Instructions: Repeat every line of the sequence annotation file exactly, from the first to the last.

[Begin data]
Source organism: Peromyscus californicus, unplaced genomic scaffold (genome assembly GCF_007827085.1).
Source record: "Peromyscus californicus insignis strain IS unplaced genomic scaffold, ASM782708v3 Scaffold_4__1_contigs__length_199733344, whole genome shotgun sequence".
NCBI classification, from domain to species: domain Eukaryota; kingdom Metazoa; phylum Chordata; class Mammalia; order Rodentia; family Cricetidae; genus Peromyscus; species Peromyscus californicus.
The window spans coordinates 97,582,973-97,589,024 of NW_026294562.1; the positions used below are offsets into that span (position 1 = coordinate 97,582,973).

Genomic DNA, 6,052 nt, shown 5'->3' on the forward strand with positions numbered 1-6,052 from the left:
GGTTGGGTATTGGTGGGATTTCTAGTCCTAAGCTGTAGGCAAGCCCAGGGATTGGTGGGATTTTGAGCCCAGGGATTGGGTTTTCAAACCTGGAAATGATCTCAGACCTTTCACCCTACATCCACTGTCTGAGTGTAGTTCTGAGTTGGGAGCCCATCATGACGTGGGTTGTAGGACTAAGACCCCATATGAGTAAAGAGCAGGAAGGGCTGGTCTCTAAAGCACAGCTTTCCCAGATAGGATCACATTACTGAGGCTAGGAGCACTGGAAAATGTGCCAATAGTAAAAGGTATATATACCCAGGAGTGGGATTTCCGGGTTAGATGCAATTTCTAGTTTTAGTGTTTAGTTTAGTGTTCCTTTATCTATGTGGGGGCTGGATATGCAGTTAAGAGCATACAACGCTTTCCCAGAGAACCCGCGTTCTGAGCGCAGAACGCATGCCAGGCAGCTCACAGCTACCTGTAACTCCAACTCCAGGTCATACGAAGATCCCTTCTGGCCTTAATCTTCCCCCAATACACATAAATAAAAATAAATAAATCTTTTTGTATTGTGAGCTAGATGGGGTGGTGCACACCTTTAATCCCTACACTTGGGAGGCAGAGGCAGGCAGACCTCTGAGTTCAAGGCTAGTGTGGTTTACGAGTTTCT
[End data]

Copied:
Source organism: Peromyscus californicus, unplaced genomic scaffold (genome assembly GCF_007827085.1).
Source record: "Peromyscus californicus insignis strain IS unplaced genomic scaffold, ASM782708v3 Scaffold_4__1_contigs__length_199733344, whole genome shotgun sequence".
NCBI classification, from domain to species: domain Eukaryota; kingdom Metazoa; phylum Chordata; class Mammalia; order Rodentia; family Cricetidae; genus Peromyscus; species Peromyscus californicus.
The window spans coordinates 97,582,973-97,589,024 of NW_026294562.1; the positions used below are offsets into that span (position 1 = coordinate 97,582,973).

Genomic DNA, 6,052 nt, shown 5'->3' on the forward strand with positions numbered 1-6,052 from the left:
GGTTGGGTATTGGTGGGATTTCTAGTCCTAAGCTGTAGGCAAGCCCAGGGATTGGTGGGATTTTGAGCCCAGGGATTGGGTTTTCAAACCTGGAAATGATCTCAGACCTTTCACCCTACATCCACTGTCTGAGTGTAGTTCTGAGTTGGGAGCCCATCATGACGTGGGTTGTAGGACTAAGACCCCATATGAGTAAAGAGCAGGAAGGGCTGGTCTCTAAAGCACAGCTTTCCCAGATAGGATCACATTACTGAGGCTAGGAGCACTGGAAAATGTGCCAATAGTAAAAGGTATATATACCCAGGAGTGGGATTTCCGGGTTAGATGCAATTTCTAGTTTTAGTGTTTAGTTTAGTGTTCCTTTATCTATGTGGGGGCTGGATATGCAGTTAAGAGCATACAACGCTTTCCCAGAGAACCCGCGTTCTGAGCGCAGAACGCATGCCAGGCAGCTCACAGCTACCTGTAACTCCAACTCCAGGTCATACGAAGATCCCTTCTGGCCTTAATCTTCCCCCAATACACATAAATAAAAATAAATAAATCTTTTTGTATTGTGAGCTAGATGGGGTGGTGCACACCTTTAATCCCTACACTTGGGAGGCAGAGGCAGGCAGACCTCTGAGTTCAAGGCTAGTGTGGTTTACGAGTTTCT